- A new study reveals that bright lights can help boost a man's sexual drive
- Men usually lose their interest in sex during winter due to dark lights
- The study is yet to be applied to a large male population
A new study suggests that shimmering bright lights actually helps men in terms of their sex drive as it actually boosts their level of testosterone as well as their level of satisfaction.
This study was made to help men who are above the age of 40 cope up with their sex life. It is believed that men who are in this age usually experience low sexual drive. Up to a quarter of men belonging to this age group, furthermore, be hit by problems that affect their sexual drive.
Scientists suggest that flagging sex drive might be a result of the amount of ambient light. This rings true especially during winter as it becomes darker. To test their theory, scientists shine daily doses of bright light at men and studied how it changed their libido.
Thirty-right men were recruited by the researchers at the University of Siena to be part of the study. These men should have low libidos.
Fifty percent of the sample population spent every morning for two weeks in a room with a light box, emitting bright white light at people and simulating the effect of more sun.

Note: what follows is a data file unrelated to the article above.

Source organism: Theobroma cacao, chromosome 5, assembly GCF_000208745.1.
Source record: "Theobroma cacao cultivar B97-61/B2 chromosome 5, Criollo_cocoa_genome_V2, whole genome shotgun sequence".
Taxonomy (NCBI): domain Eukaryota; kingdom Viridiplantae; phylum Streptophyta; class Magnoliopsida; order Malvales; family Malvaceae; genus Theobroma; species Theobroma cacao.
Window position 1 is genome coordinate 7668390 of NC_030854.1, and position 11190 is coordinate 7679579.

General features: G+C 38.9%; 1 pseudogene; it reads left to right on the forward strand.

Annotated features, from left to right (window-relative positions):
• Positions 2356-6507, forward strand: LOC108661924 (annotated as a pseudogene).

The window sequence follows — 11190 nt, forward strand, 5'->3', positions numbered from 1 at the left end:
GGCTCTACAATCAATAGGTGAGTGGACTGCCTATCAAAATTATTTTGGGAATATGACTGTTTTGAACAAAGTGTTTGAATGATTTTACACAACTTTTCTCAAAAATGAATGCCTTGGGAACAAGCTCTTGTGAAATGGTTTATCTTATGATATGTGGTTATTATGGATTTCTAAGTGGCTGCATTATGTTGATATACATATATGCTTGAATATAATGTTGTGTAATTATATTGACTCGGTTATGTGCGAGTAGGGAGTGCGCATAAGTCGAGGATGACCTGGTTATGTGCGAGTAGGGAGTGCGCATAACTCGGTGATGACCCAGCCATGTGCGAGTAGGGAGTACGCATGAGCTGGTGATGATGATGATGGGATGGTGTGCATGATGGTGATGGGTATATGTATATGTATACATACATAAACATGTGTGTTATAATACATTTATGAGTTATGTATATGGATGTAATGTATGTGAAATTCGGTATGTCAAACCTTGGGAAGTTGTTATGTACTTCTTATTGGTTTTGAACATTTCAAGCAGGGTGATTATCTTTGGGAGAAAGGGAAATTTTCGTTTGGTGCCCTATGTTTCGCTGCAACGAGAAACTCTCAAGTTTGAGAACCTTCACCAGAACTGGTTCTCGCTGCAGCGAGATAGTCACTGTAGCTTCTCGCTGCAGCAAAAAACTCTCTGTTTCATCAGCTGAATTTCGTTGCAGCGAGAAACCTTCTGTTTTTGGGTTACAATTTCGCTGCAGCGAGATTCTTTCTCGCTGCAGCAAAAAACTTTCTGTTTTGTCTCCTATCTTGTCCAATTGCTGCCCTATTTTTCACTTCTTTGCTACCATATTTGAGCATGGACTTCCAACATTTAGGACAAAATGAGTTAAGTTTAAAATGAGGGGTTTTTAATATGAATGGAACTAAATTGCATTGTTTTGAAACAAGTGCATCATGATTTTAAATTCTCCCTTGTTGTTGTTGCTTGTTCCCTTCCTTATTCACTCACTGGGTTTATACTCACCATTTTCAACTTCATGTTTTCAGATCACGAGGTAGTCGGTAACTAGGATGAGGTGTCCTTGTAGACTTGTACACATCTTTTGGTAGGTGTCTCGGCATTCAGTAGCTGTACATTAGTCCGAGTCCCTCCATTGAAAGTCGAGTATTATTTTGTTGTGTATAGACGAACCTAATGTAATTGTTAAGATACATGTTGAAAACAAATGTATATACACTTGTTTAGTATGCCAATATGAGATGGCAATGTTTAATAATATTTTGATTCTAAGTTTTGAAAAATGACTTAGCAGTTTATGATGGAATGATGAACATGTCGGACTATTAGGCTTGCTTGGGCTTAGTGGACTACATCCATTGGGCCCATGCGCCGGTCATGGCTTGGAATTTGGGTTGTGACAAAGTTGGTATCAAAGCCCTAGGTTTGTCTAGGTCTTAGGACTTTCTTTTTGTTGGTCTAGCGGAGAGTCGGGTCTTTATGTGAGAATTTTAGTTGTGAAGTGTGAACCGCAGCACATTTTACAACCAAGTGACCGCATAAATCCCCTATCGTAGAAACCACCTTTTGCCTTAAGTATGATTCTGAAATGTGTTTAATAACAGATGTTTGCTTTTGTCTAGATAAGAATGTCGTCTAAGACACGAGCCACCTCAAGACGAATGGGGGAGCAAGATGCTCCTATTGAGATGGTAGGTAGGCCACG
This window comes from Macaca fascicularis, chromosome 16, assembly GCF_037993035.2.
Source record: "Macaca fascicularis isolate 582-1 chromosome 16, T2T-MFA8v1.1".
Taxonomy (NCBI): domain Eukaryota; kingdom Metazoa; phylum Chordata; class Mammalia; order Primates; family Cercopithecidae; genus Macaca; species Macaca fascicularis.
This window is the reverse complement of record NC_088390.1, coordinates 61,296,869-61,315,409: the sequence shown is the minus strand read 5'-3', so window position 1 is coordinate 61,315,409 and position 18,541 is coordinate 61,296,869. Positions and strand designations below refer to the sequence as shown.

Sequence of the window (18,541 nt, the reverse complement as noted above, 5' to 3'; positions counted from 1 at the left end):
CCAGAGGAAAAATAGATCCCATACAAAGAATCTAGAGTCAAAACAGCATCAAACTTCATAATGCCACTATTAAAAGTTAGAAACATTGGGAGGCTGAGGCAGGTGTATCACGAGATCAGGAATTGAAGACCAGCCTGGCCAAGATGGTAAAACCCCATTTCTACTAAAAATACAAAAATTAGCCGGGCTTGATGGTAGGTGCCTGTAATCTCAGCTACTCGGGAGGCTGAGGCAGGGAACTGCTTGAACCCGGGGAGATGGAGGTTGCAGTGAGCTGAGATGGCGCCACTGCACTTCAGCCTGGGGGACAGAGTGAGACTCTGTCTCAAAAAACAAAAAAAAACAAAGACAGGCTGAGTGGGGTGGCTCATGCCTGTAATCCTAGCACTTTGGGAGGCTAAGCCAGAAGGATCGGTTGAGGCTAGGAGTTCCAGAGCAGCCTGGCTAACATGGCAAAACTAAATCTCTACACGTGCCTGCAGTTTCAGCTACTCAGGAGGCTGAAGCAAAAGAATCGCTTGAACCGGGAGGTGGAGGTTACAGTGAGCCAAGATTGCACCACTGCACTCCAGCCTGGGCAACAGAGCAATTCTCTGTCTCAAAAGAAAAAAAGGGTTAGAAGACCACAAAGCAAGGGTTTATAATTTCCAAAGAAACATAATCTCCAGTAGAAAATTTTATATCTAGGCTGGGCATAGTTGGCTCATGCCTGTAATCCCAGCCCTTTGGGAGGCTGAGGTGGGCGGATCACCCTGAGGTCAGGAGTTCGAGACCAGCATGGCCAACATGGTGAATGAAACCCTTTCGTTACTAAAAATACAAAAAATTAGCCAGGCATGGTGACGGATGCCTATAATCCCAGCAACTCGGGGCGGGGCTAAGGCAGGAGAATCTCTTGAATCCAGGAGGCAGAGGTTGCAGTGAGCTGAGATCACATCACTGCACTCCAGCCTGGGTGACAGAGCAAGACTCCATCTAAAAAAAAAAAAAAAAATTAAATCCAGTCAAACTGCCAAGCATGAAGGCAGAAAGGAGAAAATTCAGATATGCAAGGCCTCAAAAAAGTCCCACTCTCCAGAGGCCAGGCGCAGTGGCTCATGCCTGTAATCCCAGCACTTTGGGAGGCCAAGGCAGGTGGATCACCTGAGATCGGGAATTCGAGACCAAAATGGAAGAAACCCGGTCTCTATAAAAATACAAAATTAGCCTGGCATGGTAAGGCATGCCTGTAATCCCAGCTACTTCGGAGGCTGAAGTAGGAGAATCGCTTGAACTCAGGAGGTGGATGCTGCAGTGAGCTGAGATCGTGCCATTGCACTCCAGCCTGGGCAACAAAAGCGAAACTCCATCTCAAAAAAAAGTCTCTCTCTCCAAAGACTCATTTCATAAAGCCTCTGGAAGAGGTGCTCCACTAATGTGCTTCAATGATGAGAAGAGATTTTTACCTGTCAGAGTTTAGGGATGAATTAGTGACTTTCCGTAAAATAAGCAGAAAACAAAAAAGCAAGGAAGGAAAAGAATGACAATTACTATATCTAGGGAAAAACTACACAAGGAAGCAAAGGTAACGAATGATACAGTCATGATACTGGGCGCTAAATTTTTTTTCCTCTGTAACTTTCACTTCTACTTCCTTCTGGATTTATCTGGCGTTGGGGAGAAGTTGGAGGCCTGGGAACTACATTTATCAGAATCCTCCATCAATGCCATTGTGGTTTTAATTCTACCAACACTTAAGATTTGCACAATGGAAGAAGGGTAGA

It has been found that these group of men found that their testosterone levels had gone up significantly. As a result, they become much more sexually satisfied.
"We found fairly significant differences between those who received the active light treatment, and the controls,” lead researcher Andrea Fagiolini said.
Fagiolini and the team have strong reason to believe that there are several explanations to explain the underlying mechanism.
One of this reasons is that light therapy actually inhibits the “pineal gland in the centre of the brain and this may allow the production of more testosterone, and there are probably other hormonal effects.”
"We're not yet at the stage where we can recommend this as a clinical treatment,” he added.
Nonetheless, if the treatment can be applied to a larger sample population, then they might have enough reason to push this therapy forward. For now, they are treating it with appropriate caution. -Kami Media
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